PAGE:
HOUGHTON — Twenty-two per day. Nearly one an hour. That’s how many veterans die each day, not from old age or combat injuries. At least, not physical injuries. Twenty-two veterans per day kill themselves.,
This toll is too much for Army Captain Justin Fitch, a combat veteran and Michigan Tech alumnus. The 2005 graduate has made it his mission to prevent veteran suicide, despite the fact that it is his final mission. Fitch, commander of a research and development engineering detachment, is himself dying of colon cancer.
“I can’t do the things I used to be able to do,” Fitch says. “I’m a company commander in the U.S. Army. And I love my job. It’s always been very interesting. But lately, it’s been surgeries, recovering from surgeries, chemo, report back to duty.”
It hasn’t done much to slow him down, though, and he’s determined to take as big of a chunk out of the number of veteran suicides as he can.
According to the Department of Veteran Affairs, 8,000 veterans a year commit suicide.
“We’ve had roughly 6,700 killed in action since 9/11, the longest stretch of continuous combat in US history,” Fitch said. “We lose more veterans to suicide every single year than that. I don’t view these as statistics. These are people. Imagine that a loaded Boeing 757 crashed into a mountainside every week. The nation would be interested in that. We would question the safety of those airplanes. That would be on the news. But suicide is a sad topic. People don’t want to hear it.”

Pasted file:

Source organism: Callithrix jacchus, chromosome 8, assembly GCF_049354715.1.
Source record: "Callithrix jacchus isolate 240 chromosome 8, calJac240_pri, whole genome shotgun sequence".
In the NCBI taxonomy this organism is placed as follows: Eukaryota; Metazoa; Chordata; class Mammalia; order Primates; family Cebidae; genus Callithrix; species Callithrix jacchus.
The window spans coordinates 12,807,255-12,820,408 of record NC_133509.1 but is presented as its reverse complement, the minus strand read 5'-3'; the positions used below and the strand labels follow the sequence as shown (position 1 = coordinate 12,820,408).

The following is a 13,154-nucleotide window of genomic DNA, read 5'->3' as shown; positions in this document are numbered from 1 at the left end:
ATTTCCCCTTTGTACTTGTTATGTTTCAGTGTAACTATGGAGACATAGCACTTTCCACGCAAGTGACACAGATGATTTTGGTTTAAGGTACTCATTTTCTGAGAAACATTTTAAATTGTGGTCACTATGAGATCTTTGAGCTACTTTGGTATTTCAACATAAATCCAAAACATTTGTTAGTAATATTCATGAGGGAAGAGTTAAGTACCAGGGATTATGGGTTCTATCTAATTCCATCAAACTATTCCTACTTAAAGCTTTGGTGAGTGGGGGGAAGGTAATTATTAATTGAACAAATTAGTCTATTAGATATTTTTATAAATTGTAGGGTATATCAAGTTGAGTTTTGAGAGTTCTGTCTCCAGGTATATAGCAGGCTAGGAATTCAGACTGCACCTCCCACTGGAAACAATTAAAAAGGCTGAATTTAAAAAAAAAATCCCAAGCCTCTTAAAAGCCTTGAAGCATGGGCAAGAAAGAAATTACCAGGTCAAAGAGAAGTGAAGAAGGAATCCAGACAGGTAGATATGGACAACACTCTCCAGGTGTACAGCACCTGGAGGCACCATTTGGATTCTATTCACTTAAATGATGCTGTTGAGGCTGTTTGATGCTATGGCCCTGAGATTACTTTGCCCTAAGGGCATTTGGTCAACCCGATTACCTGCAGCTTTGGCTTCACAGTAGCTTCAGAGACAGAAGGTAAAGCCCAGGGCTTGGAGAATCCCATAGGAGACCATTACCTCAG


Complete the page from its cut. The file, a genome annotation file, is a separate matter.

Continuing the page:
Fitch, who was twice deployed to Iraq after his ROTC commissioning and graduation from Tech, is working with Carry the Fallen, part of the non-profit Active Heroes. Its focus is to bring together a community of veterans, family, friends and other dedicated volunteers to mitigate the effects of PTSD and reduce the trigger points that lead to these suicides. Fitch has taken a very active role in promoting and raising both funds and awareness for the organization.
“I get a bit of a platform because of my illness,” he said. “I’m proud to use this position to help get word out about the importance of the work we’re doing.”
One of the group’s goals is to build a retreat in Shepherdsville, Ky. (near Fort Knox), where veterans and families can come for free to be with other veterans and families.
“We’re in the building phase,” Fitch said. “Already we’re bringing civilian volunteers and military families together to build the infrastructure. It’s kind of symbolic.”
That’s because, just as this retreat center is rising out of the Kentucky hills, the best way to help veterans suffering emotional distress is to create and maintain a support network, a space where feelings and struggle aren’t left unspoken.
Carry the Fallen is literally taking steps to make this happen.
On November 8, Fitch helped run a ruck march — a kind of equipped hike that is anything but easy — following the Boston Marathon route. Pictured above, the event raised funds and awareness about veterans’ mental health.
“Basically, you walk a long distance with a very heavy pack on — something like 50 pounds,” Fitch explains. “It symbolizes the way we need to help carry the load for these injured vets. The ruck marches last from three up to 22 hours, a significant number with us losing 22 veterans a day this way.”
Fitch participated, too, as much as he could, considering he finished a round of chemotherapy two days earlier. He has seen firsthand how inspirational these events have been.
“We had one veteran, Kristen Heavens, who did the Boston Marathon and the ruck back to back,” he said. “She started at the finish line, loaded up, and walked the entire course in reverse. She met us there in the morning, turned around and did another 26.2 miles. There’s a lot of positive energy there. For example, we know we had one person that day who was thinking about taking his own life but showed up and put a ruck on with us instead. He’s one who is still with us. That’s why we do this.”
More at www.mtu.edu. More about Carry the Fallen at http://carrythefallen.org.